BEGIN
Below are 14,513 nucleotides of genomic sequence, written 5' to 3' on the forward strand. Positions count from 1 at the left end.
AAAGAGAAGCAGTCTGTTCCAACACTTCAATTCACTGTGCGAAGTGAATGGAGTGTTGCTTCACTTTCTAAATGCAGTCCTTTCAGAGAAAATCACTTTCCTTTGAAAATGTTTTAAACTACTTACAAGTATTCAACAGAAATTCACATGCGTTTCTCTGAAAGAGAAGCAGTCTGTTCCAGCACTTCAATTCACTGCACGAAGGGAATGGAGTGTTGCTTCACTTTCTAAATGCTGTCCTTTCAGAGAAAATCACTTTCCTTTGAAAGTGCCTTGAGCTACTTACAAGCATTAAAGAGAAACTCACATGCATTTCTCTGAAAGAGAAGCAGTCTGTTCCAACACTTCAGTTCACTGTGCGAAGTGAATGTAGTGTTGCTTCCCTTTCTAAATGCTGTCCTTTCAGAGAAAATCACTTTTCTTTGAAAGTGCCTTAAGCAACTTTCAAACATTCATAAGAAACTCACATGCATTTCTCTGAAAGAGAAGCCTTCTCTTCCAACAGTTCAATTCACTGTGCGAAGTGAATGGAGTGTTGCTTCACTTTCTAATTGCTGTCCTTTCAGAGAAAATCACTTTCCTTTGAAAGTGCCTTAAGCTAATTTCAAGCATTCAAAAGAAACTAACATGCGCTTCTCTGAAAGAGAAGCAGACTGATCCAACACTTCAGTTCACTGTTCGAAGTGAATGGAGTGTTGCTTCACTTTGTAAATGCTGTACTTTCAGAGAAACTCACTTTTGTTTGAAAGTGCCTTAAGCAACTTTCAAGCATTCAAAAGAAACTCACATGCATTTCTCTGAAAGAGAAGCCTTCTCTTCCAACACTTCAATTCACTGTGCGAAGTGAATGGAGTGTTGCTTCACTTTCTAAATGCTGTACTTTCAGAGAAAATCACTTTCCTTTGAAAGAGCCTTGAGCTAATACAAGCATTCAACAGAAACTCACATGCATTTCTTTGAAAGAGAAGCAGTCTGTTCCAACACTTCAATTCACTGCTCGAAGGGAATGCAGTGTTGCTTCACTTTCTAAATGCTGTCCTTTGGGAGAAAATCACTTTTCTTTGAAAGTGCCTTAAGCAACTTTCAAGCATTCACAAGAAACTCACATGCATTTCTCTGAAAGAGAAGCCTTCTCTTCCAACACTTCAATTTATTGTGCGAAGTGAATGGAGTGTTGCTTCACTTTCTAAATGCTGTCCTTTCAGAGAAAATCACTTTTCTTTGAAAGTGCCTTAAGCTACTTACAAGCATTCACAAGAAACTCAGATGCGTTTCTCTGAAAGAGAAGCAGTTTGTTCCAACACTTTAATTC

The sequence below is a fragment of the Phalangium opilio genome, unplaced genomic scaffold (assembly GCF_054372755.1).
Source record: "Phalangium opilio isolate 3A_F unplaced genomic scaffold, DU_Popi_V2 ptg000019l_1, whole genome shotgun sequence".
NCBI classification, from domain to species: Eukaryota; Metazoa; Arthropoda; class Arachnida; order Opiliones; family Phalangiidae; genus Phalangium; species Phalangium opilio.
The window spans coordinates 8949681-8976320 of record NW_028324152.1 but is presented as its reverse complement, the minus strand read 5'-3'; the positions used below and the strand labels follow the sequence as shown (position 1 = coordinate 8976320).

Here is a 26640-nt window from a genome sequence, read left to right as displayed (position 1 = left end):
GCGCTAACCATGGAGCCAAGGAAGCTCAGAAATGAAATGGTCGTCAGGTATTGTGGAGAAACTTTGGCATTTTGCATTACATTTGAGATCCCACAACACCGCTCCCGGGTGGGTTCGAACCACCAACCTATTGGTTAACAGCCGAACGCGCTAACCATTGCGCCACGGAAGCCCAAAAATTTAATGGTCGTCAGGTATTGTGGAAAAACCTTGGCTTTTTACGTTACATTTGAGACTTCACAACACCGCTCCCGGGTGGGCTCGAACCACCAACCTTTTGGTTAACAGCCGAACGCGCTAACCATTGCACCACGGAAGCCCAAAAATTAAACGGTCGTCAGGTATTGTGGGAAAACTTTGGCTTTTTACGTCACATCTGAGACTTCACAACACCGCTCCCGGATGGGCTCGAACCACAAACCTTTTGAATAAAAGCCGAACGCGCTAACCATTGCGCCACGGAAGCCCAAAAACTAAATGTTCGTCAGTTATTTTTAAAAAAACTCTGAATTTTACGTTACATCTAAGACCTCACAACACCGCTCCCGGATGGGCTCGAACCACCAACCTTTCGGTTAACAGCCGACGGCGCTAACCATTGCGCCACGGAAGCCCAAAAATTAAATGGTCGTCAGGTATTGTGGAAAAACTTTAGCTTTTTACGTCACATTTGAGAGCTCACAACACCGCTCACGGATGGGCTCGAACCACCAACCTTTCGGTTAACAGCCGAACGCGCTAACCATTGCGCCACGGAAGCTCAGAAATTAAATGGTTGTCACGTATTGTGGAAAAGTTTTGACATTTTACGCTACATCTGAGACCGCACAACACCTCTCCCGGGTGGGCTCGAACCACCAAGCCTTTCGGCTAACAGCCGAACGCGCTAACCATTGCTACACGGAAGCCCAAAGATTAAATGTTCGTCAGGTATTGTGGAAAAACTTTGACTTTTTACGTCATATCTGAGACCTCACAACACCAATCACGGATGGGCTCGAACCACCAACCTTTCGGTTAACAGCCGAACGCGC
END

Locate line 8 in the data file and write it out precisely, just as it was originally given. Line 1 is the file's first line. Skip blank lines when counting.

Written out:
GCGCTAACCATGGAGCCAAGGAAGCTCAGAAATGAAATGGTCGTCAGGTATTGTGGAGAAACTTTGGCATTTTGCATTACATTTGAGATCCCACAACACCGCTCCCGGGTGGGTTCGAACCACCAACCTATTGGTTAACAGCCGAACGCGCTAACCATTGCGCCACGGAAGCCCAAAAATTTAATGGTCGTCAGGTATTGTGGAAAAACCTTGGCTTTTTACGTTACATTTGAGACTTCACAACACCGCTCCCGGGTGGGCTCGAACCACCAACCTTTTGGTTAACAGCCGAACGCGCTAACCATTGCACCACGGAAGCCCAAAAATTAAACGGTCGTCAGGTATTGTGGGAAAACTTTGGCTTTTTACGTCACATCTGAGACTTCACAACACCGCTCCCGGATGGGCTCGAACCACAAACCTTTTGAATAAAAGCCGAACGCGCTAACCATTGCGCCACGGAAGCCCAAAAACTAAATGTTCGTCAGTTATTTTTAAAAAAACTCTGAATTTTACGTTACATCTAAGACCTCACAACACCGCTCCCGGATGGGCTCGAACCACCAACCTTTCGGTTAACAGCCGACGGCGCTAACCATTGCGCCACGGAAGCCCAAAAATTAAATGGTCGTCAGGTATTGTGGAAAAACTTTAGCTTTTTACGTCACATTTGAGAGCTCACAACACCGCTCACGGATGGGCTCGAACCACCAACCTTTCGGTTAACAGCCGAACGCGCTAACCATTGCGCCACGGAAGCTCAGAAATTAAATGGTTGTCACGTATTGTGGAAAAGTTTTGACATTTTACGCTACATCTGAGACCGCACAACACCTCTCCCGGGTGGGCTCGAACCACCAAGCCTTTCGGCTAACAGCCGAACGCGCTAACCATTGCTACACGGAAGCCCAAAGATTAAATGTTCGTCAGGTATTGTGGAAAAACTTTGACTTTTTACGTCATATCTGAGACCTCACAACACCAATCACGGATGGGCTCGAACCACCAACCTTTCGGTTAACAGCCGAACGCGC